CURRENT FOCUS | SOCIAL SERVICE INITIATIVE
In 2011, the San Francisco Arts Commission’s Arts and Innovative Partnerships Exploratory Grant and a grant from WOMENarts.org funded the pilot of A PLACE OF HER OWN for social service agency providers serving Asian Pacific Americans. The grant helped answer how APOHO, could be a vehicle for transformation of women who did not identify as artists.
For this exploration phase of the A Place of Her Own: Social Service Initiative we worked with up and coming leaders in the Asian American community through the help of Trinity Ordona PhD. The Initiative was overseen by artist, AAWAA board president, and APOHO founder Cynthia Tom, whose passion for women’s social justice drives this project. The Project Director, Elisabeth Travelslight guided the logistics of this project and together Cynthia and Elizabeth created a syllabus that continues to morph and grow over time. AAWAA artist members Vivian Truong, Kelsay Myers, and Shizue Seigel served as art instructors.
Three of the eight participants have gone on to teach their own art and healing projects. Another participant got a masters degree from California Institute of Integral Studies and is teaching hands on art making for healing in the community. Another participant has started her own workshops teaching healing by using play with crayons for adults. Many agree that this modality of expression benefits Asian American mental health organizations and clients. Trinity Ordona has graciously become involved in this project and is working with Cynthia to integrate healing and mediation modalities in the arts instruction.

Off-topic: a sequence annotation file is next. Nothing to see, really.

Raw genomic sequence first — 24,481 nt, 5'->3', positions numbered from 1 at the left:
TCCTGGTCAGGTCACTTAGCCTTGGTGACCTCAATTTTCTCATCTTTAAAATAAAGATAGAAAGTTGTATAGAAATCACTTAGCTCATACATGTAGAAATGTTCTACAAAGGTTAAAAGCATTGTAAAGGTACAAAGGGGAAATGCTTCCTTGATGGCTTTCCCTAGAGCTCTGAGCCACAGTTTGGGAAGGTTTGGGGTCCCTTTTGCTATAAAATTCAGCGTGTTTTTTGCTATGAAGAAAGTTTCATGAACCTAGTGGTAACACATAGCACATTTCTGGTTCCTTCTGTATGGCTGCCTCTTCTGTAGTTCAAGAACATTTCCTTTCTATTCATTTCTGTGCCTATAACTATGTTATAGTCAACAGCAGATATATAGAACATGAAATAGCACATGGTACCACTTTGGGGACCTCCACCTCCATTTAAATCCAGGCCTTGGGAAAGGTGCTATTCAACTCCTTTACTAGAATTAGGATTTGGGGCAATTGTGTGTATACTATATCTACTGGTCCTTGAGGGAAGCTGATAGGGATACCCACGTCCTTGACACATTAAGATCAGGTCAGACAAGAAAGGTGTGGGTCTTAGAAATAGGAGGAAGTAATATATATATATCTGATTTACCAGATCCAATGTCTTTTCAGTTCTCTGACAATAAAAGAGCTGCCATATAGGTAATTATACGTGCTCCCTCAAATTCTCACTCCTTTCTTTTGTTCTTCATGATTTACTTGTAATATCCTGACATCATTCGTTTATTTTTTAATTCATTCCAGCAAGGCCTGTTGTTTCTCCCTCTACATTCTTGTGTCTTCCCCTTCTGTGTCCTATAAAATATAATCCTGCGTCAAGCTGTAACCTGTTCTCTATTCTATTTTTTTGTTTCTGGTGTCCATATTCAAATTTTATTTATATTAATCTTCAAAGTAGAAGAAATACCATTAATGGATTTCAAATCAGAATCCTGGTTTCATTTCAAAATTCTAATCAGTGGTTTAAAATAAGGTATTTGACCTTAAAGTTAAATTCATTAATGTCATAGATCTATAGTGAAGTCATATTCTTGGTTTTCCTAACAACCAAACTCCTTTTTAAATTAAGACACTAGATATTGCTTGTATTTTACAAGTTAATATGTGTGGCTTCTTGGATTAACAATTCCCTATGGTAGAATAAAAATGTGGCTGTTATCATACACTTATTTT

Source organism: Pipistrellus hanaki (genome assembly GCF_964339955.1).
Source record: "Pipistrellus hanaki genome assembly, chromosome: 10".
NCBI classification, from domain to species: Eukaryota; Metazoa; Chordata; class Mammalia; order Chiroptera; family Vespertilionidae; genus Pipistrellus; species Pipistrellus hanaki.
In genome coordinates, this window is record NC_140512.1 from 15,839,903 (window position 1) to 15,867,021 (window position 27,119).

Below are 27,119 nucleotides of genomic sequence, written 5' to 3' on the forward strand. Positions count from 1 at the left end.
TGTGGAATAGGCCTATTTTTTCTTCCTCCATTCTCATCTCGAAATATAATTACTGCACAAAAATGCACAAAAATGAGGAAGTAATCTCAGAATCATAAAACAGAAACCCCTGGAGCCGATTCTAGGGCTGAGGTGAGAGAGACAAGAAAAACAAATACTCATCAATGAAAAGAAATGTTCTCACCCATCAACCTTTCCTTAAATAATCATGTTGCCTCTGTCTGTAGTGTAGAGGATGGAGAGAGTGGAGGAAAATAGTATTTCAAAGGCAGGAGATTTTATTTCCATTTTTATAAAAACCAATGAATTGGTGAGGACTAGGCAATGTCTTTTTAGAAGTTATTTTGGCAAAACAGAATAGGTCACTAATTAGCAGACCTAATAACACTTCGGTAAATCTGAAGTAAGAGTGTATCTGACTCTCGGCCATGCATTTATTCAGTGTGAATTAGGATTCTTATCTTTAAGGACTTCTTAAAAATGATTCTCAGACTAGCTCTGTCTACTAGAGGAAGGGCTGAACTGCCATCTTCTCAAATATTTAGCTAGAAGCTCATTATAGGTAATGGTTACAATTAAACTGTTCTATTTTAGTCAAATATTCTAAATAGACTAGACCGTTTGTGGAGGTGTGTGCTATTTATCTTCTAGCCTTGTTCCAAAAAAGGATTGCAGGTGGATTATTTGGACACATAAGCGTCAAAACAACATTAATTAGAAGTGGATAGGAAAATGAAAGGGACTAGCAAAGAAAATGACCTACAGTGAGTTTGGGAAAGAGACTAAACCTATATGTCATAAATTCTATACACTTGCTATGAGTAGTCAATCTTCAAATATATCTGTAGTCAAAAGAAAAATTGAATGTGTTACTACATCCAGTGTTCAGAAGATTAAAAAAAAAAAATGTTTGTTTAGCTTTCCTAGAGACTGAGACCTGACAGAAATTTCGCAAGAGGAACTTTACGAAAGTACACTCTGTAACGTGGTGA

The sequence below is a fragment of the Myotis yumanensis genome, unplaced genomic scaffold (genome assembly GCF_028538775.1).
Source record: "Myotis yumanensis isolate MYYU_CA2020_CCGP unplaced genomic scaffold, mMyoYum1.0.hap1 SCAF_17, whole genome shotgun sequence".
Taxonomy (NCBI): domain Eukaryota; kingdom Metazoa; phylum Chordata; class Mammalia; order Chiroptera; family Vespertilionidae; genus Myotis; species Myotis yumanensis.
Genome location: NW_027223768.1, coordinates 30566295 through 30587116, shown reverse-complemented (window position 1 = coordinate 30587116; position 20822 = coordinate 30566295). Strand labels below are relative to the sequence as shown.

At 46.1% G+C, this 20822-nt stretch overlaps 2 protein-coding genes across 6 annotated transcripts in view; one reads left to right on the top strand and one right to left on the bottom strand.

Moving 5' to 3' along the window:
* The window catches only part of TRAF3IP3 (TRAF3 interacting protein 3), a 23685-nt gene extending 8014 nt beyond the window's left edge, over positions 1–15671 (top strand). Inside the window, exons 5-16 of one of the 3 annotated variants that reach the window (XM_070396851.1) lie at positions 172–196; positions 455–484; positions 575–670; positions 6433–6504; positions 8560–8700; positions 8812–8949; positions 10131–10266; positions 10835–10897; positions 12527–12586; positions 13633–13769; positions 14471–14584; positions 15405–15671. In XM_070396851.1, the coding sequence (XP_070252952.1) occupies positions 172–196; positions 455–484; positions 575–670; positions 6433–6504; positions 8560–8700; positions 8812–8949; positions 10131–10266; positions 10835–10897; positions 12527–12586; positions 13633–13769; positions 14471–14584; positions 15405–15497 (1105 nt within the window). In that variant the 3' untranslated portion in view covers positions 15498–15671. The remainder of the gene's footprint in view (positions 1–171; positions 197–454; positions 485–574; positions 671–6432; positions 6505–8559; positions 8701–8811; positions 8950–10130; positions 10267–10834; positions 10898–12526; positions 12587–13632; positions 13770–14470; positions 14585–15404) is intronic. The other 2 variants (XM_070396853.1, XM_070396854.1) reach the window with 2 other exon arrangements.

In 2012, the San Francisco Arts Commission awarded AAWAA an Arts and Communities Innovative PartnershipsExploratory Grant, commissioning us to research and cultivate potential partnerships between AAWAA and San Francisco non-arts organizations serving Asian American women. AAWAA is also a proud partner in the WomenArts Harmony Project, which is generously funded by the Nathan Cummings Foundation.
Now in 2014, Cynthia Tom and Trinity Ordona are hosting a new pilot version of APOHO by combining artists and community leaders from newcomer immigrant/refugee communities in an effort to develop the future trainers and healers. There is a mix of Tibetan, Nepalese, Mongolian, Chinese, Japanese, Vietnamese, Hapa, and Filipina women from multiple generations in the United States, ages 22 to 62. For this APOHO series, Ordona and Tom combine the grounding and healing meditation work of guided through art and discussion workshops. Ten women through an archeological dig of their family patterns to discover their aspirations.
Also this year, San Francisco Arts Commission has awarded Asian American Women Artists Association the Arts & Communities: Innovative Partnerships for 2014-2015, which supports AAWAA in partnering with the Asian Women’s Shelter staff to utilize APOHO arts healing methodologies in order to engage Asian American and immigrant women in the processes of addressing self-care, mental health, and safety. The project will focus on work with social service providers and culminate in a public open house that shares the work developed and lessons learned by participants.
“We view this grant as an investment in your creative partnerships and vision for creative social change in our communities and look forward to the development of your project.”
—Weston Teruya, Cultural Equity Grants
PAST A PLACE OF HER OWN EXHIBITIONS